8) Helpful Buckeye figures you need a little humor to loosen you up after that last tidbit. Enjoy this entertaining depiction of what your pets might say to you if they could talk: ....and then, go on over to this web site for more humor about a cat's "wake up call":

9) Perhaps with the idea of making a little extra money in this crazy economy, our readers might want to pursue this idea, from The USA Today: might not even need the whole $75 million!

10) Or, if you're happy with just some spending money, then "Fetch! Pet Care" might be just what you were looking for. Fetch! Pet Care is the nation's largest franchised pet-sitting and dog-walking network, with 144 locations in 33 states, and has announced a recruiting drive aimed at retired individuals and older folks with time on their hands. Veteran animal lovers can earn some additional income plus get daily exercise. For more information, visit their web site: This article is from AARP Magazine/Nov&Dec 2008

11) The September 29, 2008 issue of The New Yorker has a very interesting article on "The Legal Battle Over Trust Funds For Pets," by Jeffrey Toobin. Helpful Buckeye wrote about Leona Helmsley in the 6 July 2008 issue of Questions On Dogs and Cats and her $8 billion that was intended for the care and welfare of dogs. Mr. Toobin goes on to describe how some courts are interpreting these trust funds and what the future may hold for these types of bequests. Enjoy the whole report at:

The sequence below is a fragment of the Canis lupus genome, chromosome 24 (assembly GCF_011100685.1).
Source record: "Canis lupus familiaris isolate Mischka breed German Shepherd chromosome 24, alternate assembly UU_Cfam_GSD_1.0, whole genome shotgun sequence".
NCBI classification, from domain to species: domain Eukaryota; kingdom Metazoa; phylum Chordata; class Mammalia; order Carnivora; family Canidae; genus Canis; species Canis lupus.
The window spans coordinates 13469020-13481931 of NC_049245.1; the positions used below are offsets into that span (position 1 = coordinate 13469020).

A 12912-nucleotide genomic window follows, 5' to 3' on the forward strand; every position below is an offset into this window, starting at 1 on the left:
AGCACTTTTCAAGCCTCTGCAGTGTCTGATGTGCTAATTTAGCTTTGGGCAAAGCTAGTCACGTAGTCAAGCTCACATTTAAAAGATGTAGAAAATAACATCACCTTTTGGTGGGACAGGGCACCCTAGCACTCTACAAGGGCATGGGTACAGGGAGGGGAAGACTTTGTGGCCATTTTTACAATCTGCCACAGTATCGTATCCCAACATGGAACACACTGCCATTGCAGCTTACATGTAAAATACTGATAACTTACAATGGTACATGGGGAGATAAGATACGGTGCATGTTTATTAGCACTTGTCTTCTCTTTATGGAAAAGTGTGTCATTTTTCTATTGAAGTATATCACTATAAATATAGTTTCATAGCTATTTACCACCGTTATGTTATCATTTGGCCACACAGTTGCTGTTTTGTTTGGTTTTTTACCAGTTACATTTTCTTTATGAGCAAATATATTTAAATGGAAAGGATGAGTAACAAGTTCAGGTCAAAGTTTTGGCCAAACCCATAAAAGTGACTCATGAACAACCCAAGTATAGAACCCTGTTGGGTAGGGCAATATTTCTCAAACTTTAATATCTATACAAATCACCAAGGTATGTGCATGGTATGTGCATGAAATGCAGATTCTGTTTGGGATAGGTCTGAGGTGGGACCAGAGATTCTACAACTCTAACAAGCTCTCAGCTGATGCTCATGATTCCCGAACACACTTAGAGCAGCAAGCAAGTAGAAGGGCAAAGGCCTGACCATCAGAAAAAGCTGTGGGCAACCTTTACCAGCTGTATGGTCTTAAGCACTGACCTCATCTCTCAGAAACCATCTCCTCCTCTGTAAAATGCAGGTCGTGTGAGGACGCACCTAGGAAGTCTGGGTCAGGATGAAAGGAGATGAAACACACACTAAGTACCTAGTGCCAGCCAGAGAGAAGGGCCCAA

12) Since Halloween is just 12 days away, our readers might be interested in this offer of 50 scary, horror movies on DVD for only $12.99: ...Sounds like a pretty decent deal to Helpful Buckeye! Also, be prepared to be confronted with dogs and cats in costumes over those next 12 days...starting right here!


1) Well, the LA Dodgers have been cleaning out their lockers this past week after falling to the Phillies...however, we made it deeper into the playoffs than anyone expected. The team has already been sending out forms to their fans asking for a $50 contribution toward the "Re-sign Manny Ramirez" campaign.

2) The Ohio State Buckeyes pummeled Michigan State yesterday as they get ready for the big showdown with Penn State this coming Saturday. For what it's worth, the Big 10 title will probably rest on that game.

3) The Pittsburgh Steelers crushed the Bengals today (but, then again, who hasn't?) as they prepare for a string of 4 really tough games in a row.


1) Helpful Buckeye would like to leave you with a famous quote from Harriet Beecher Stowe: "The bitterest tears shed over graves are for words left unsaid and deeds left undone"....this applies to many things--not voting when you should, not telling someone how much they mean to you, and not reading and responding to this blog....

2) Sometimes, you might even have to wait in line to get these important things done, but you need to wait nonetheless...your turn will come and then you can take care of business....

3) Since a lot of our readers live in states where the Fall colors are in abundance right now, take a walk or a drive and experience the idea that: "Colors are the smiles of nature." (Leigh Hunt, English writer)

~~The goal of this blog is to provide general information and advice to help you be a better pet owner and to have a more rewarding relationship with your pet. This blog does not intend to replace the professional one-on-one care your pet receives from a practicing veterinarian. When in doubt about your pet's health, always visit a veterinarian.~~